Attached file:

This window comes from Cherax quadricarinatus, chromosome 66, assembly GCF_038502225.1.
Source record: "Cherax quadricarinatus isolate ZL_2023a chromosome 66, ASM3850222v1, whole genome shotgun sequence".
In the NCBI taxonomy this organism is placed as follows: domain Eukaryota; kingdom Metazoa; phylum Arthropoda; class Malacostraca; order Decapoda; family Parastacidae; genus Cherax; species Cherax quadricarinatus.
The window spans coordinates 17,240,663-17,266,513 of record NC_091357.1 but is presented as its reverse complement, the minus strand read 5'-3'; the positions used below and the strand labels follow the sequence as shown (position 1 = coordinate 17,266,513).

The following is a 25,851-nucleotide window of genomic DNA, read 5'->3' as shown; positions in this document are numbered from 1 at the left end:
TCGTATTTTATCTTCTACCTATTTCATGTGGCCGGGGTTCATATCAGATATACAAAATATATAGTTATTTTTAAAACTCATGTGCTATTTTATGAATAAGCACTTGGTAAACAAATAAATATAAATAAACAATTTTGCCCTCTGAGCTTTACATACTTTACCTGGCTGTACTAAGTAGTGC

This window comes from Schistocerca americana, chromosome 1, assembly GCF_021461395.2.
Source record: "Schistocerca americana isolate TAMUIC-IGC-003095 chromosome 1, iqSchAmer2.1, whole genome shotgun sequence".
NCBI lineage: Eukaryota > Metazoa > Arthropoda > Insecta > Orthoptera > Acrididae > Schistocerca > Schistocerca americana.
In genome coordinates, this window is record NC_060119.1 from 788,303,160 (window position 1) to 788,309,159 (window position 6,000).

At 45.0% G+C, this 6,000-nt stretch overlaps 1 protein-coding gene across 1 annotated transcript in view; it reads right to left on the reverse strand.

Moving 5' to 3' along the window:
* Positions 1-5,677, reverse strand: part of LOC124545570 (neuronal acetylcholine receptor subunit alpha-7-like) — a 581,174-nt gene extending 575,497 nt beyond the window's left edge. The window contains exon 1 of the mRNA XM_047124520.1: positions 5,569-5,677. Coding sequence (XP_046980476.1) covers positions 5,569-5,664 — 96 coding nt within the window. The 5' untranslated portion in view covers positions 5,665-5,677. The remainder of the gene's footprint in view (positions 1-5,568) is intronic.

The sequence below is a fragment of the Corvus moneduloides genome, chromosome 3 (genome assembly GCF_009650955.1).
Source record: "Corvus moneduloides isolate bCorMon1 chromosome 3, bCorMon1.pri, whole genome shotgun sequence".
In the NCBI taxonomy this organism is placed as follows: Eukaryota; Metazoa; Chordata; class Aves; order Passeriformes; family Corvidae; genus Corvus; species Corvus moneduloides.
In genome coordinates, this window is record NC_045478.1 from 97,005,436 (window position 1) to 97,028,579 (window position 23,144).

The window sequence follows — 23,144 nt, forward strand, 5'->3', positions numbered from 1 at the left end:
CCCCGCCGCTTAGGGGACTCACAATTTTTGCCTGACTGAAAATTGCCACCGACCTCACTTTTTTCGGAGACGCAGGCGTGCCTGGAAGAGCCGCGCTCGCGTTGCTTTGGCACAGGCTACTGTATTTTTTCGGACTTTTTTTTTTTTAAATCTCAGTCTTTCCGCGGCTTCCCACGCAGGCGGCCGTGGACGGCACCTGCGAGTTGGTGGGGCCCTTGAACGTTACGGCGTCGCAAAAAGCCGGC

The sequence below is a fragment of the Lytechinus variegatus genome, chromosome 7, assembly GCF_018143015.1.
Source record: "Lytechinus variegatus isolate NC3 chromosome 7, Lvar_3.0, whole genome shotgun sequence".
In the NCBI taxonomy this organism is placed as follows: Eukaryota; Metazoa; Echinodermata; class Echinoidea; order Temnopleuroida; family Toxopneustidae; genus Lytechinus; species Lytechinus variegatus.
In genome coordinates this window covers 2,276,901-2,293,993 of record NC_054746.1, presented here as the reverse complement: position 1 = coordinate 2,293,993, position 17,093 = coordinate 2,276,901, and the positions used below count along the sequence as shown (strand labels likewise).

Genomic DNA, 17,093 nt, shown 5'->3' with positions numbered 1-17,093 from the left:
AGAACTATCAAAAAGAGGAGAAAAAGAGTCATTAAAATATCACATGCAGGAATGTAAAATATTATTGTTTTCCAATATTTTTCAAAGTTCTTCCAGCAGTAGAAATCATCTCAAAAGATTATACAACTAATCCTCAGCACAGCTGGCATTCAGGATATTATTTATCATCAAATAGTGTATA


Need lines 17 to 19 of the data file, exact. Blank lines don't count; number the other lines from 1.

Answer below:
In genome coordinates, this window is record NC_045478.1 from 97,005,436 (window position 1) to 97,028,579 (window position 23,144).

The window sequence follows — 23,144 nt, forward strand, 5'->3', positions numbered from 1 at the left end:
CCCCGCCGCTTAGGGGACTCACAATTTTTGCCTGACTGAAAATTGCCACCGACCTCACTTTTTTCGGAGACGCAGGCGTGCCTGGAAGAGCCGCGCTCGCGTTGCTTTGGCACAGGCTACTGTATTTTTTCGGACTTTTTTTTTTTTAAATCTCAGTCTTTCCGCGGCTTCCCACGCAGGCGGCCGTGGACGGCACCTGCGAGTTGGTGGGGCCCTTGAACGTTACGGCGTCGCAAAAAGCCGGC